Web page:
Lucky old Whitechapel. They get to have the gorgeous Genesis as their local. Not only is it cheap, but it's also been beautifully renovated in the past two years by guys who design film sets for a living (try knocking the bricks upstairs on the mezzanine level). The end result is pretty much a perfect local cinema, where you’ll find proper old East End ladies drinking coffee next to cool kids on laptops in the café. There’s a bar upstairs, and if you want to fill your face, you’re in for a treat. Choose between crodoughs from nearby 100-year-old bakery Rinkoffs, or the snack bar with a wall of Pick ’n’ Mix or jumbo hotdogs from World’s Wurst (terrible name, brilliant bangers, from £3.90). Book seats in the Studio 5 boutique screening room with armchairs and a cosy bar for a date.
Recently saved from threatened closure, Shoreditch's independent cultural centre houses three cinema screens alongside exhibition and performance spaces and a cafe/bar. Run as a charity, it's a vibrant arts hub and any given week could see it hosting an assortment of music gigs, theatre shows, art exhibitions, themed festivals and all manner of workshops. Families are well catered for with weekly parent and baby cinema screenings of the latest films, a family cinema club with affordable tickets and the fortnightly Wiggly Jigglers active play session for under-twos. Local residents with a Tower Hamlets Libraries or Ideas Store card get discounted entry to cinema screenings.
Formerly the Aubin, this snug little cinema is now part of the Soho House group (which also owns the gorgeous Electric Portobello). Everything about the Electric Shoreditch exudes luxury, from the leather armchairs and footstools to the cashmere blankets and chic little tables to hold your drinks. We recommend seats in the middle of rows B and C for the best views. And if you’re in need of a manicure or a haircut, this is the perfect venue: it's in the basement of Barber & Parlour, a three-storey preening paradise that opened in October, 2014. On the first floor you can get a mani or up-do at the Cheeky Parlour. On the ground floor, alongside a café selling flat whites, you’ll find barbers Neville.
Grooming rooms and luxury treatment salons open in London all the time, and they’re often excellent ways to blow the best part of £100, if you have the means or occasion. But while London is gradually developing a taste for blow-dry bars and polished nails, we’re still miles behind our cousins in New York, where getting a ’do and a mani is something you’d consider for a meeting, not just your wedding day. But if anything is going to up our grooming game, it’s Barber & Parlour, Soho House’s newest London venture. Crucially, it’s going to do so without boring us for a whole afternoon, or emptying our wallets. It’s fun, fast and cheap. Barber & Parlour takes up a whole building on Redchurch Street, also home to numerous cool fashion stores and a big advertising agency, with Shoreditch House members’ club just around the corner. It fits in perfectly – and the casual ground-floor café with velvet-ey sofas and flat whites on the menu will no doubt be an instant hit. This is where you can also find Neville, a new barber shop and men’s groomers serving up everything from a moustache trim (£12) to a men’s manicure (£15) or a quick haircut (£30). Crucially, it’s walk-in, so men working in the area can just amble over between thought showers. Upstairs, the gals have The Cheeky Parlour (which has been open since this time last year) for rapid, excellent and cheap mani-pedis (£10/£14) – again, available on a walk-in basis. A further menu of waxing and beauty treatments is promised bef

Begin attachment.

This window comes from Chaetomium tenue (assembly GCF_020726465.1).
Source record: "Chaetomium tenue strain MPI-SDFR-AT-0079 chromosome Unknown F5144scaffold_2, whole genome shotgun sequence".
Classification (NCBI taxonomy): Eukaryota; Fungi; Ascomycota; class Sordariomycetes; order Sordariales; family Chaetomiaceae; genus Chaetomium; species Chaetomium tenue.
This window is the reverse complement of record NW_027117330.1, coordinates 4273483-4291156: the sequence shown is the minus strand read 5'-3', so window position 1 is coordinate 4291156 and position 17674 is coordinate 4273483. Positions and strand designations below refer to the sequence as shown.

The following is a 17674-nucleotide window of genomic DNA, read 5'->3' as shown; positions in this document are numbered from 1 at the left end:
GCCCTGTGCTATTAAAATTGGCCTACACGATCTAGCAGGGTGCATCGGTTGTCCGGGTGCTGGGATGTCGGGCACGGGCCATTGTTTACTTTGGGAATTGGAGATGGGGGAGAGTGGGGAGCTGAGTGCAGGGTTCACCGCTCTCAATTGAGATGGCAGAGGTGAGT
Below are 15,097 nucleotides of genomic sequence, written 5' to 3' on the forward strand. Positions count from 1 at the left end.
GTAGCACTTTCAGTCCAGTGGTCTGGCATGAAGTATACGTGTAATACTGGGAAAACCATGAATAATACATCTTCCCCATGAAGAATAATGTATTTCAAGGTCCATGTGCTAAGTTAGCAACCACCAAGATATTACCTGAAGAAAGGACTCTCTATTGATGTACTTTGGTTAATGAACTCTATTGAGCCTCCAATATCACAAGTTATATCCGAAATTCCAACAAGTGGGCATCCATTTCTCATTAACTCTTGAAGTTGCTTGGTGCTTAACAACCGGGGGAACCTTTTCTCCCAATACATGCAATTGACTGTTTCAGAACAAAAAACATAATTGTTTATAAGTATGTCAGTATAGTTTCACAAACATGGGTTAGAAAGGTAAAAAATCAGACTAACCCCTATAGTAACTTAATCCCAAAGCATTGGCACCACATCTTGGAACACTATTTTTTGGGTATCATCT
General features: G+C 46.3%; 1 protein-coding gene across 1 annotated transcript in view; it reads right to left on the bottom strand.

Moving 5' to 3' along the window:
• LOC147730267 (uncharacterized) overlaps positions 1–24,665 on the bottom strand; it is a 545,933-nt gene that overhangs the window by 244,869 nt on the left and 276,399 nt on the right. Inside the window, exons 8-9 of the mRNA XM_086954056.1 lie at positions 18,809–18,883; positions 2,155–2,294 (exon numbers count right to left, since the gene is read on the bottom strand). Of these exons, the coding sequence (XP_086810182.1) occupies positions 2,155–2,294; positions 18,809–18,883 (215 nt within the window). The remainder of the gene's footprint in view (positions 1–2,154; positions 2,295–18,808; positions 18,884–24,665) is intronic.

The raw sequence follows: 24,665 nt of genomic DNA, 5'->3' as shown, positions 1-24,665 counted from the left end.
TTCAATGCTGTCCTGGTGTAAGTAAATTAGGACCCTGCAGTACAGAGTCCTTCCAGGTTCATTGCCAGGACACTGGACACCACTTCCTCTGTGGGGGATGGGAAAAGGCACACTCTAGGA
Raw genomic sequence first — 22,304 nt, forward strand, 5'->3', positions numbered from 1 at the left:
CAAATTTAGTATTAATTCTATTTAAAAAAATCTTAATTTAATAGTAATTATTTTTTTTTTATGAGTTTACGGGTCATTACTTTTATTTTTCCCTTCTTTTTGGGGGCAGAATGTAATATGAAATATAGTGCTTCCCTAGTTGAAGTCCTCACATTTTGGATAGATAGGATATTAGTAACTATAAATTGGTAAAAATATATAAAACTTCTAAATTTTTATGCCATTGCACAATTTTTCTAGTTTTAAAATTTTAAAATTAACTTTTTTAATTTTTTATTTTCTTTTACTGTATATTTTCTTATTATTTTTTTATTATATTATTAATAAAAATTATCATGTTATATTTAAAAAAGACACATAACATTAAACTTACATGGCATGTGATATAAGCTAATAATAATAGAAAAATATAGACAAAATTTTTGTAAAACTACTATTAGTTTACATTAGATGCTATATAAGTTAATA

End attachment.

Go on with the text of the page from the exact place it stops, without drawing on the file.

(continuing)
Walking off the grungiest-looking bit of Shoreditch into the former Magistrates Court and Police Station in Old Street is probably not unlike walking through a wardrobe door to discover Narnia, so magical is the scene that awaits you at the five-star Shoreditch Courthouse hotel. Mind you, the outside of John Dixon Butler’s imposing Edwardian civic building is not bad. The large granite and portland stone blocks are grand enough to suggest something special inside, but we’re still blown away by the masterpiece of decorative detailing beyond its doors, where leaded and glazed windows, gorgeous mosaics and fine wrought-iron work are beautifully lit by a coloured glazed dome. Cleverly, the hotel’s design lets all this historical splendour do the hard work, situating the check-in desk to one side so that the wow effect of the lobby isn’t lost on arriving guests. Similarly, the dining room, set in the original wood panelled magistrates court, is another tucked-away architectural treat. Rooms span modern and manly in the new block (connected to the old three-storey block via two walkways), where huge flat screen TVs with Sky (inc Premiere and Sports) are the sole bit of tech… unless you count the tub-facing TV in the bathroom, where an elegant grey colour scheme continues the manly theme from the bedroom. So we head back down to explore the enjoyable basement mini spa (pool, sauna and steam room) and gym, two-lane bowling alley (charged at £45 per hour per lane for guests), 180-s
An east London branch (further east than the Hackney Picturehouse) of this cinema family that tends to show the big movies. Plus silver screen and kids club groups, vintage film Sundays and discover Tuesdays for those who want to be wowed by something they've never heard of.
A striking art deco building from the outside that doesn't let up once you're on the inside either – even the carpet has an art deco fan pattern running through it. This a stunning place to get married in (and many people do), but it's also just a fantastic, Grade II listed building that is used constantly for live music and sporting events, as well as parties.